In an opinion published this week in the Los Angeles Times, oceanography research scientist William Patzert of Jet Propulsion Laboratories and Los Angeles Metropolitan Water District (LA-MWD) Chairman of the Board Timothy E. Brick declared “...the way Californians have been using water is simply not sustainable. We have no choice but to use less and to pay more for it.

Last year, LA-MWD depleted its reserves at a rate of more than half a billion gallons of water per day to meet customer demand. “That can’t go on indefinitely,” wrote Patzert and Brick. “We have never squarely faced the future. Water projects built Southern California. Now we need water stewardship to sustain it.” The Metropolitan Water District gains about 200,000 new customers per year.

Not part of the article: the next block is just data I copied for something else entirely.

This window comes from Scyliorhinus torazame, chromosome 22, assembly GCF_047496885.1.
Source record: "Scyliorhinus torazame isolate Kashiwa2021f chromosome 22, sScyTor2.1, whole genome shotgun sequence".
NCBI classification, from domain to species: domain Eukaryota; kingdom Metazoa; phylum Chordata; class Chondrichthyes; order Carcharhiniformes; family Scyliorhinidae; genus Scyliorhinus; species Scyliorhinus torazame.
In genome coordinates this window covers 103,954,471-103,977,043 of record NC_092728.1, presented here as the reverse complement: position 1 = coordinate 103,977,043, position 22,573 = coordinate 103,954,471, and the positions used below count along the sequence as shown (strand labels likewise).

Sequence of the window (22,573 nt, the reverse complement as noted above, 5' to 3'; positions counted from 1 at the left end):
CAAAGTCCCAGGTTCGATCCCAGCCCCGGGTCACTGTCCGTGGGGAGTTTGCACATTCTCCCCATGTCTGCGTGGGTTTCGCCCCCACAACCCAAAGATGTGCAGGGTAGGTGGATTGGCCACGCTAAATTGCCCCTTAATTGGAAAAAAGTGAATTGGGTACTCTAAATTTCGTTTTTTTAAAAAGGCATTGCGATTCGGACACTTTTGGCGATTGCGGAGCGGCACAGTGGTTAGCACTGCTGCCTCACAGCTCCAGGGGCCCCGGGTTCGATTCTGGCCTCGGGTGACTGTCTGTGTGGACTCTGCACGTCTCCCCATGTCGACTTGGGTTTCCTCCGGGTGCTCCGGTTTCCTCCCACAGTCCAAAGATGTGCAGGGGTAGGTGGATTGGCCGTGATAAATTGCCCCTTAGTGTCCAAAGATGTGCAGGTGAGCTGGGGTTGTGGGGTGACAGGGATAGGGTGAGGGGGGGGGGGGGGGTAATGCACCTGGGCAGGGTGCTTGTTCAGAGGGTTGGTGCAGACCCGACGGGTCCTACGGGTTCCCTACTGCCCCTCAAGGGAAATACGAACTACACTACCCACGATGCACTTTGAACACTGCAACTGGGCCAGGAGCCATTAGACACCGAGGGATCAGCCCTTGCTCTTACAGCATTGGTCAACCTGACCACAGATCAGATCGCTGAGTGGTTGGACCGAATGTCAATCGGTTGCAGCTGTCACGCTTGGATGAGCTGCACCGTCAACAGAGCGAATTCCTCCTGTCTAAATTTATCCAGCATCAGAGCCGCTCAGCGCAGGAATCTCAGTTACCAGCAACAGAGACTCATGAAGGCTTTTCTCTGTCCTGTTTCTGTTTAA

Commenting on the Patzert-Brick opinion, Lucinda Sue Crosby of the Indian Wells Valley Water District warned that “decades-long droughts are the tip of the iceberg. Ancient bristlecone pines tell a story through dendrochronlogy about droughts over the past 11,000 years in California and Arizona... Droughts of 30-60 years are not unusual and those of 150 years are not uncommon.

Earlier this month, Energy Secretary Stephen Chu also expressed concern (earlier post) that California’s agriculture industry would not survive a loss of up to nine-tenths of the state’s Sierra Nevada snowpack, coupled with business-as-usual warming, as projected by the end of this century.